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Home Business DeSantis says opening schools critical to Florida’s COVID-19 economic rebound

DeSantis says opening schools critical to Florida’s COVID-19 economic rebound

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Florida Gov. Ron DeSantis speaks at a news conference in May [AP Photo/Lynne Sladky]
U.S. Department of Labor Secretary Eugene Scalia and Florida Gov. Ron DeSantis said Thursday schools are as essential to the economy as grocery stores and factories and, as such, they must open in fall.

“We spent months saying there were certain things that were essential, and that included fast food restaurants, it included Walmart, it included Home Depot, but if all that is essential, then educating our kids is absolutely essential,” DeSantis said, adding the state’s K-12 students “have been put to the back of the line in some respects.”

DeSantis said opening schools is supported by science, noting Florida is using the same modeling and practices as those adopted by the European Union in reopening schools.

“All of the European Union countries have come to this conclusion, that the kids aren’t vectors of transmission,” DeSantis said. “So we have to look at the facts, the data, the science, and then we need to be governed by that rather than politics or emotion.”

Scalia, the son of late Supreme Court Justice Antonin Scalia and joined DeSantis Thursday at the Jacksonville news conference, agreed.

“We’re getting back to our ordinary life as best we can, while also contending with a virus, and to me, schools are an essential service,” he said.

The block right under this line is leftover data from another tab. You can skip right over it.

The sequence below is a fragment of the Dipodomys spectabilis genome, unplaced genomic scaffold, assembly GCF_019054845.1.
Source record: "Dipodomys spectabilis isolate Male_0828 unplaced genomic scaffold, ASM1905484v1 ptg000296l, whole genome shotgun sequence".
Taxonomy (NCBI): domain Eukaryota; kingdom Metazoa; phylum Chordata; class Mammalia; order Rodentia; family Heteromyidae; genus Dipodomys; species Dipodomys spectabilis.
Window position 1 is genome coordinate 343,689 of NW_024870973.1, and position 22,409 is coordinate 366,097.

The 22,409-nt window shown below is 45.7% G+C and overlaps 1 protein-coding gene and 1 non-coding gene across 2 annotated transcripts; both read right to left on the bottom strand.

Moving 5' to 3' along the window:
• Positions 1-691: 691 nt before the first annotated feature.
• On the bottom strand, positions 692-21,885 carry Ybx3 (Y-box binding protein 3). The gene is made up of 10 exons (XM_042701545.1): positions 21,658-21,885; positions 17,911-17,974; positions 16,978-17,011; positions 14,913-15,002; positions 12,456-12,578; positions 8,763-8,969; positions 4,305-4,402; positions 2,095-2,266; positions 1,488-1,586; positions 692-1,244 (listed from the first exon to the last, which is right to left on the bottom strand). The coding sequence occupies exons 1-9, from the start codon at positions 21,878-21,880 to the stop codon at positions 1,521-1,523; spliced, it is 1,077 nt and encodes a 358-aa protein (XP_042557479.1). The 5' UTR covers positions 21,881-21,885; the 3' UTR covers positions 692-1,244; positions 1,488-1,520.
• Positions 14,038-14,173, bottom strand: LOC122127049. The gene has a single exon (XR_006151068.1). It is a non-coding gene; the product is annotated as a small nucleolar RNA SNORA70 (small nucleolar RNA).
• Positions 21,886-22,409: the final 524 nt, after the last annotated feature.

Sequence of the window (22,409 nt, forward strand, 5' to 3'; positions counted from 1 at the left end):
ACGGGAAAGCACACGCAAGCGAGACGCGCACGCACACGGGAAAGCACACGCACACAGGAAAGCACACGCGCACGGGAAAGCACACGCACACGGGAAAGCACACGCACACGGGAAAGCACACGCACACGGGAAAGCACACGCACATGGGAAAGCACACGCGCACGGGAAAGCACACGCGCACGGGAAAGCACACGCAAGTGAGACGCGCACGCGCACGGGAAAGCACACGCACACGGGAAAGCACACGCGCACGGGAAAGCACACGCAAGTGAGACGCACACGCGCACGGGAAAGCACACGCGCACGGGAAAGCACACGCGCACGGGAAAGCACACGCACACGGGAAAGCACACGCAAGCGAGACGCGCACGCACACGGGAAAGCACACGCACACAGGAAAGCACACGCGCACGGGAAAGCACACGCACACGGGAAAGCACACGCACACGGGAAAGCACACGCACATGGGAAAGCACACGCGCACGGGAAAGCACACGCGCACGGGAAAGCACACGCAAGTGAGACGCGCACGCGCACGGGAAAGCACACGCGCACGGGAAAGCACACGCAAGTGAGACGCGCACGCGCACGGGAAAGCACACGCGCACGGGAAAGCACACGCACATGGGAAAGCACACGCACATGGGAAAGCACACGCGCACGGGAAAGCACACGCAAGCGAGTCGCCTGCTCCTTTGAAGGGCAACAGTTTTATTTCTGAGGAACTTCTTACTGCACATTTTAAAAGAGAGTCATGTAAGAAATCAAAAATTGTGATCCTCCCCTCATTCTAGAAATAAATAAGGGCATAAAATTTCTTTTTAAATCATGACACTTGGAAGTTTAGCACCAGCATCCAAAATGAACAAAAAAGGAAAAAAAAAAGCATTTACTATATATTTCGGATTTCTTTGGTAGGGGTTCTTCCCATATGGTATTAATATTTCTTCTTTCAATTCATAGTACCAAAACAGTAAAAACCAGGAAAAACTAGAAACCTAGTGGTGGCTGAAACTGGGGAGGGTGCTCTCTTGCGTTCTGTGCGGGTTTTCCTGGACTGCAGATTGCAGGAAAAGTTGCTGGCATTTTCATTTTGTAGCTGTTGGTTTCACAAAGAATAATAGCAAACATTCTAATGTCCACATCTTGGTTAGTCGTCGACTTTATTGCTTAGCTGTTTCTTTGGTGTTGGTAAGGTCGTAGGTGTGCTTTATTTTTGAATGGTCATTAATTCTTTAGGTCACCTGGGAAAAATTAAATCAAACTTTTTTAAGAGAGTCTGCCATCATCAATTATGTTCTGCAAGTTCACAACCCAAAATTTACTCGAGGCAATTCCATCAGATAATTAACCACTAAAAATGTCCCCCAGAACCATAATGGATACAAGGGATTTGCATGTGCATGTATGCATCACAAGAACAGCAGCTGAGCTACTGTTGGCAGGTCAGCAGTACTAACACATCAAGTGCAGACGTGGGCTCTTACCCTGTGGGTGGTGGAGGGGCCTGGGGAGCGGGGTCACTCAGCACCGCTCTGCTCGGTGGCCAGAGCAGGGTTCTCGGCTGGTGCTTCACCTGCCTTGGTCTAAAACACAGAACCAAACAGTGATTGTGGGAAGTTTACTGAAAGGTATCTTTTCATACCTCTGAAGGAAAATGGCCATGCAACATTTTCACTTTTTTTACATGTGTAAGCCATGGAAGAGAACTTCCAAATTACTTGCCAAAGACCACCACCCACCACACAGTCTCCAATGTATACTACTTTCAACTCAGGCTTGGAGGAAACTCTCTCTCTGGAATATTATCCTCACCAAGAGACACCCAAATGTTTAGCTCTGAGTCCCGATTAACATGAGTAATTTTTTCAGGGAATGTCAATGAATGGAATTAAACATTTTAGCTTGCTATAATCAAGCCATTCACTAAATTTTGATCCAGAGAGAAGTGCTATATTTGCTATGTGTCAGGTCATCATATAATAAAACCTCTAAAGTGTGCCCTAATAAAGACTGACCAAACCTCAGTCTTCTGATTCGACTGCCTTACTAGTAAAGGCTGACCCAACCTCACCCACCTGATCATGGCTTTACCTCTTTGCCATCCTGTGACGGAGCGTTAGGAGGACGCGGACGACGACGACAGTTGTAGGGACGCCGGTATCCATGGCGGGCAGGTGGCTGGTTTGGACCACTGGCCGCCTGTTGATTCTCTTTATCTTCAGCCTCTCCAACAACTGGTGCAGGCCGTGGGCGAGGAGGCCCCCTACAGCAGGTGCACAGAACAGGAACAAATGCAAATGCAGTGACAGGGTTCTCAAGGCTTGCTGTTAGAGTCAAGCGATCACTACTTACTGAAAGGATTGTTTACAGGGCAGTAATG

Florida Education Commissioner Richard Corcoran on Monday mandated all schools to reopen classrooms in August at least five days a week and offer “the full panoply of services,” including in-person instruction, as a “return to Florida hitting its full economic stride.”

The Florida Education Association, superintendents of the state’s two largest school districts and Democrats question how the state can order schools reopened in weeks when there are more COVID-19 cases now than there were in March when schools were shuttered.

Scalia said reopening schools is important for the nation’s workforce, especially low-income Americans and working women.

“During the economy we had before the virus came, we actually had a lower unemployment rate for women, adult women, than we did for adult men, which was extraordinary,” Scalia said. “Unfortunately, that’s now flipped.”

More than 1.3 million new unemployment claims were filed last week, marking the 16th consecutive week new unemployment claims topped 1 million. Before the COVID-19 pandemic, the record high for weekly unemployment applications was under 700,000.

For the week ending July 4, new jobless claims in Florida fell from 84,370 to 67,070, according to USDOL, and those filing continuing unemployment benefit claims in the state dropped from 741,344 to 648,508.

The Florida Department of Economic Opportunity (DEO) has paid almost 1.66 million unemployment claims, totaling $9.07 billion as of Tuesday, DeSantis’ communications director, Helen Aguirre Ferré, said.

The 1.66 million paid claims represent about two-thirds of the 2.49 million unique claims submitted, according to DEO, which said Florida’s May unemployment rate was 14.5 percent, about 11 percentage points higher than what it was in February.

Scalia and DeSantis maintain with schools closed, many parents must provide child care and education while trying to work from home or being forced to quit their jobs.

“We’ve even got tattoo parlors open and hair salons. We’re ready to open our schools. We know how to safely open our workplaces,” Scalia said. “There are steps that can be taken that will be successful.”

DeSantis said in-person learning is necessary to close the “education gap” and provide opportunities for socialization.

“If you can do Home Depot, if you can do Walmart, if you can do these things, we absolutely can do the schools,” DeSantis said. “In spite of good efforts with the online, it’s just not the same.”

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